Information Age Education Blog

The goal of IAE is to help improve education at all levels throughout the world. This work is done through the publication of the IAE Blog, the IAE-pedia, the IAE Newsletter, books, and other materials all available free on the Web. For more information, go to http://iae-pedia.org/.
5 minutes reading time (921 words)

Brain Science

Please answer to yourself the following two questions:

1. Are you satisfied with your current knowledge of the capabilities, limitations, and functioning of your brain?

2. As a teacher and/or parent, you encounter many children. Are you satisfied with their current knowledge of the capabilities, limitations, and functioning of their brains?

I have recently written a book, Brain Science for Educators and Parents. It is available free on the Web at http://iae-pedia.org/Brain_Science. If you are not satisfied with your current brain science knowledge, I believe you will benefit by reading this book. It is designed to help improve our educational system by improving the education of preservice teachers, inservice teachers, and parents.

Chapter 1 of the 10-chapter Book

To give you a flavor of this book, here is a list of the sections in the first chapter:

• History of Brain Study. (At one time, people thought that a person’s heart was the seat of their intelligence.)

• Brain Science. (Modern, computerized equipment allows users to peer inside a working brain.)

• Consciousness and Self-awareness. (Consciousness is one of the most challenging aspects of a human brain.)

• Mythologies about the Human Brain. (Most of have “learned” information about the human brain that is just plain wrong.)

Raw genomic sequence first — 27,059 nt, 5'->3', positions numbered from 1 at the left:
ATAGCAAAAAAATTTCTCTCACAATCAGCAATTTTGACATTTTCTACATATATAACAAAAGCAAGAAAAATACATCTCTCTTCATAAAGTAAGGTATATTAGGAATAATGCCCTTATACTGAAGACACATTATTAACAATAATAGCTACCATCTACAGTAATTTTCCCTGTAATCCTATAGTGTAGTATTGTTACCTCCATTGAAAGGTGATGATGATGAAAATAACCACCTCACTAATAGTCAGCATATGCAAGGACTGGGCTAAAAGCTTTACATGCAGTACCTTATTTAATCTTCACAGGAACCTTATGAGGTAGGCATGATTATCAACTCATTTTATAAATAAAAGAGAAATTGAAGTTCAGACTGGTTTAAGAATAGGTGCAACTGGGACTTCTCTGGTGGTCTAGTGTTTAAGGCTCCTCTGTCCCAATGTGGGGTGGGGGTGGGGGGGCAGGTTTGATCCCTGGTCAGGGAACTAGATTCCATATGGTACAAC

• You and Your Students. (Each chapter includes activities that can be done in the classroom or at home.)

• References and Resources for Chapter. (The book contains a very large number of links to free resources, including about 50 videos available on the Web.)

Some Tidbits from the Book

Humans have long had an interest in the workings of their brains. We now have the technology to begin to understand the complexity of a human brain. Quoting from the book:

Your brain contains approximately 87 billion neurons, having an average of 7,000 dendrites apiece. Most people find these large numbers incomprehensible. The number of neurons you have is well over ten times the number of humans on earth. The number of dendrites you have is well over 70,000 times the number of people on earth.

No two brains (even those of identical twins raised together) are identical. Indeed, there are huge differences. We have gradually come to understand the need for a substantial increase in individualization in education to meet the widely varying needs of students.

We have a growing understanding of brain disorders such as autism, dyslexia (a reading problem) and dyscalculia (a math problem). We understand some of the mechanisms in addictions, and some of the ways in which brain poisons such as lead, mercury, and phthalates affect IQ, learning, and memory.

Oh, oh, perhaps you are not familiar with phthalates? Here is a bit of information quoted from the book:

Phthalates are a group of chemicals used to make plastics more flexible and harder to break. They are often called plasticizers. Some phthalates are used as solvents (dissolving agents) for other materials. They are used in hundreds of products, such as vinyl flooring, adhesives, detergents, lubricating oils, automotive plastics, plastic clothes (raincoats), and personal-care products (soaps, shampoos, hair sprays, and nail polishes).